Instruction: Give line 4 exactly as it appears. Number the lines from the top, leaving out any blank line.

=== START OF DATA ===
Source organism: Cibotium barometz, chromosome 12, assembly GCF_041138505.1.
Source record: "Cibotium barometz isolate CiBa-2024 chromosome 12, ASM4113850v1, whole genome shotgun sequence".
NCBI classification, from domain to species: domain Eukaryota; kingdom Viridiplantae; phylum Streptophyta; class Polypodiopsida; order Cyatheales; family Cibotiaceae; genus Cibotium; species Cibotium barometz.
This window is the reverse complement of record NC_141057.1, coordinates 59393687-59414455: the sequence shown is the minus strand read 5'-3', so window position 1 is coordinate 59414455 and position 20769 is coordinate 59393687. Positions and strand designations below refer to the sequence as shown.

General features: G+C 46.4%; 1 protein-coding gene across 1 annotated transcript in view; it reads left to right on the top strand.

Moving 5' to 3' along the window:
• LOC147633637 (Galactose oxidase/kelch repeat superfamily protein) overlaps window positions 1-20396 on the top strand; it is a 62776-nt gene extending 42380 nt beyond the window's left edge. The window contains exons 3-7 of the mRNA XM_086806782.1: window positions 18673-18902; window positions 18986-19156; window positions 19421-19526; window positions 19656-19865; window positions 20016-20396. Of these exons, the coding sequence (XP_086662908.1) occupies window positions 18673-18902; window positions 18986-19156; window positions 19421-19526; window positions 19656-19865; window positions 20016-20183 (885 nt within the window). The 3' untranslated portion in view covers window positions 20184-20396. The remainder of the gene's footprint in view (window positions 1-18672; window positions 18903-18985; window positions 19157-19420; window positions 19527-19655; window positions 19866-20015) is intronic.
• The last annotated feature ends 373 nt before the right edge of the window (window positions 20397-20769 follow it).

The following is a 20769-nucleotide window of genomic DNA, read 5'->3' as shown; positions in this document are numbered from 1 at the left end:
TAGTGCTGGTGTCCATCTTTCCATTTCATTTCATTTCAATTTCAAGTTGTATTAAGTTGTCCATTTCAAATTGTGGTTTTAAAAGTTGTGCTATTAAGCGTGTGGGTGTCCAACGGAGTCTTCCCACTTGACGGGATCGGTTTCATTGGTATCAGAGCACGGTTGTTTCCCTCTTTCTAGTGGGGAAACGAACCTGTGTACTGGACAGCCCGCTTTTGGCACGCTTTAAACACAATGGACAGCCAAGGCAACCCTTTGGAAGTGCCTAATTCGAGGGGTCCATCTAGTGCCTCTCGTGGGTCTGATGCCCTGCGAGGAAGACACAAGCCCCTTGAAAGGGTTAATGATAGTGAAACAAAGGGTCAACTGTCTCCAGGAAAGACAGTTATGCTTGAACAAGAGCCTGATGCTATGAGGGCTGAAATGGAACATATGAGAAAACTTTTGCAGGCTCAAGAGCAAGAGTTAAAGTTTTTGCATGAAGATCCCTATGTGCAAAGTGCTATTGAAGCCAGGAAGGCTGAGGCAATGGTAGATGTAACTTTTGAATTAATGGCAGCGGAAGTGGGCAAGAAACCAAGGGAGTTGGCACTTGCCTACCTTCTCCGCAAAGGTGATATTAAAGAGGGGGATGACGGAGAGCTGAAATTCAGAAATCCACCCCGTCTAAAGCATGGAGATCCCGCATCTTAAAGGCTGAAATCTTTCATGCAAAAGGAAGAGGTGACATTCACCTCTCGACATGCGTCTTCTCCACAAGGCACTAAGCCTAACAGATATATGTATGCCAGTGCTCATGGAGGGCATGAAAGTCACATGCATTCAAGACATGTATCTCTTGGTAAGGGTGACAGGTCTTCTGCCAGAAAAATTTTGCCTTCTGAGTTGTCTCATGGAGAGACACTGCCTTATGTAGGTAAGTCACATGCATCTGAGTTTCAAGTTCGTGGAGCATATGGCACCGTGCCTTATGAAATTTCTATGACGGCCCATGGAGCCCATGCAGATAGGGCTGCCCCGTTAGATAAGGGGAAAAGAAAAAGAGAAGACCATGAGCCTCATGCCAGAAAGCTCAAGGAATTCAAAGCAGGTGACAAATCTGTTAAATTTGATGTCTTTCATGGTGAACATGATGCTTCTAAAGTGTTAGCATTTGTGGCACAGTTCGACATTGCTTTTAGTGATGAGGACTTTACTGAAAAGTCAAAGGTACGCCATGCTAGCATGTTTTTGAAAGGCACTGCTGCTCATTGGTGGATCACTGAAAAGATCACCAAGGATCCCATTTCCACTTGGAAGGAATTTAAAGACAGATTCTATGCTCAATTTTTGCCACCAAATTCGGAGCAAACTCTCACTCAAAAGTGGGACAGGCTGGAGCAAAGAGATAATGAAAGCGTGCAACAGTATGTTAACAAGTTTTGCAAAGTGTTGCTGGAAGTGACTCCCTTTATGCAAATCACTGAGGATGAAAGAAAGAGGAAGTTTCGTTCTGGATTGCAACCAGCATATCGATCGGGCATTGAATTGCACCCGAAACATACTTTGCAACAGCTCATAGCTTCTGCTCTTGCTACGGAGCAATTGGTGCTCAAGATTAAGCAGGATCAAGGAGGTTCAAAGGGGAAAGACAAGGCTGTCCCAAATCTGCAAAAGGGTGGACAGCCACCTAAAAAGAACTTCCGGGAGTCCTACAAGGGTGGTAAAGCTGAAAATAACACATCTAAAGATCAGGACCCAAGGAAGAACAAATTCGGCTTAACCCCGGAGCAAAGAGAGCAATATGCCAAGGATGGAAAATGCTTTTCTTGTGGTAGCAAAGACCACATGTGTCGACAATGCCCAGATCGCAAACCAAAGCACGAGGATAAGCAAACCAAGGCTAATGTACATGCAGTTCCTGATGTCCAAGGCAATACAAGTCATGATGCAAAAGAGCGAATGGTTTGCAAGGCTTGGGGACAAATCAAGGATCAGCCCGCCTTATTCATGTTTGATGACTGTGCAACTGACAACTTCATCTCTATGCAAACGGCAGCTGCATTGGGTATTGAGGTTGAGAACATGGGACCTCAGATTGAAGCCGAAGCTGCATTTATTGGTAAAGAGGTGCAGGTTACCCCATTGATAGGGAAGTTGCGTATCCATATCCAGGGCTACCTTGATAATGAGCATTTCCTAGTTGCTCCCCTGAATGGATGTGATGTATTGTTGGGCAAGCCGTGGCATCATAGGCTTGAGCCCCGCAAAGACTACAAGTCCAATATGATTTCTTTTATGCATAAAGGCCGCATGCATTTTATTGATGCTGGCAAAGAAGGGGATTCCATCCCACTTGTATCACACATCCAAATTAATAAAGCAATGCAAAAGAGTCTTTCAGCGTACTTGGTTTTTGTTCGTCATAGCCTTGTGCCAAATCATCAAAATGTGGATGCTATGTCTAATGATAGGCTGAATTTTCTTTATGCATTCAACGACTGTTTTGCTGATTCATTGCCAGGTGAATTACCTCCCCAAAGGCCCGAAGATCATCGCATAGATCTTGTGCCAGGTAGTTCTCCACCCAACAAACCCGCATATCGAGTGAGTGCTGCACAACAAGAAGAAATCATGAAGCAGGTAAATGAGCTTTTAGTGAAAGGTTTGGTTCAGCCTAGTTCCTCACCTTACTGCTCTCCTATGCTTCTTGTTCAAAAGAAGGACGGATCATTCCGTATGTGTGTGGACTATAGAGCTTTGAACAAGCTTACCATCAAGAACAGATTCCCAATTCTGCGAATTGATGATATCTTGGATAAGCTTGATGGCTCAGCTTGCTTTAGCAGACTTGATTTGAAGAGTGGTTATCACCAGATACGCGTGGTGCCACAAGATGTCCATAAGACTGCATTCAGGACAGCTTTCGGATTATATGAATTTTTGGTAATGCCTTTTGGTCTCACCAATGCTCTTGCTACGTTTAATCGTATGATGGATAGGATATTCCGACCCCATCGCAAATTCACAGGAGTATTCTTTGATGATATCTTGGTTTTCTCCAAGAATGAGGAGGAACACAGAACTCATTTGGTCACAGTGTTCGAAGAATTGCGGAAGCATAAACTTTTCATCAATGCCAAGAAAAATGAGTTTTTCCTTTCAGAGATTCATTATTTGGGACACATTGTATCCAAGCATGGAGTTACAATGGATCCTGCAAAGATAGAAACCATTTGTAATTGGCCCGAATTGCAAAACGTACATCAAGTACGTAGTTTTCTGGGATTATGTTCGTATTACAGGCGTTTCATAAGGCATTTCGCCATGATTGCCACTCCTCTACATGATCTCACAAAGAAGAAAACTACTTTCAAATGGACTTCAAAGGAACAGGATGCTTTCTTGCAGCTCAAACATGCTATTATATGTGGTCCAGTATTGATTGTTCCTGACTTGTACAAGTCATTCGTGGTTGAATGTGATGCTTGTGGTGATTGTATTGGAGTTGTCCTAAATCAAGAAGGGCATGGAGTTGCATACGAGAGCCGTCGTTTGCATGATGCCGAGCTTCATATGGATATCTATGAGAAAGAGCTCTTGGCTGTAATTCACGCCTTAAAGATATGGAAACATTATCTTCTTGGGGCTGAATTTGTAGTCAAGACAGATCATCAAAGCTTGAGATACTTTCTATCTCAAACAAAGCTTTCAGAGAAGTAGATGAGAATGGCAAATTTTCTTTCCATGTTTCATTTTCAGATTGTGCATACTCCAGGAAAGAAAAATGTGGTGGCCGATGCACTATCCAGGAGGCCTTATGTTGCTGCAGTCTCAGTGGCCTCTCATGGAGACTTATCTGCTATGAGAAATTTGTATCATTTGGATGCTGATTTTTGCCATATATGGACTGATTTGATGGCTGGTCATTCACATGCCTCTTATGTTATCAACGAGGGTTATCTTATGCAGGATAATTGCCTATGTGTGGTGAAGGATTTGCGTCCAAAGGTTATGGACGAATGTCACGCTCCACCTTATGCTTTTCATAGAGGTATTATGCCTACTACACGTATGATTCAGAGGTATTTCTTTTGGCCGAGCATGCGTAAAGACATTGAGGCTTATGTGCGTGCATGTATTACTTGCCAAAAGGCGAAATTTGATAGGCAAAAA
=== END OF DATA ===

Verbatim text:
This window is the reverse complement of record NC_141057.1, coordinates 59393687-59414455: the sequence shown is the minus strand read 5'-3', so window position 1 is coordinate 59414455 and position 20769 is coordinate 59393687. Positions and strand designations below refer to the sequence as shown.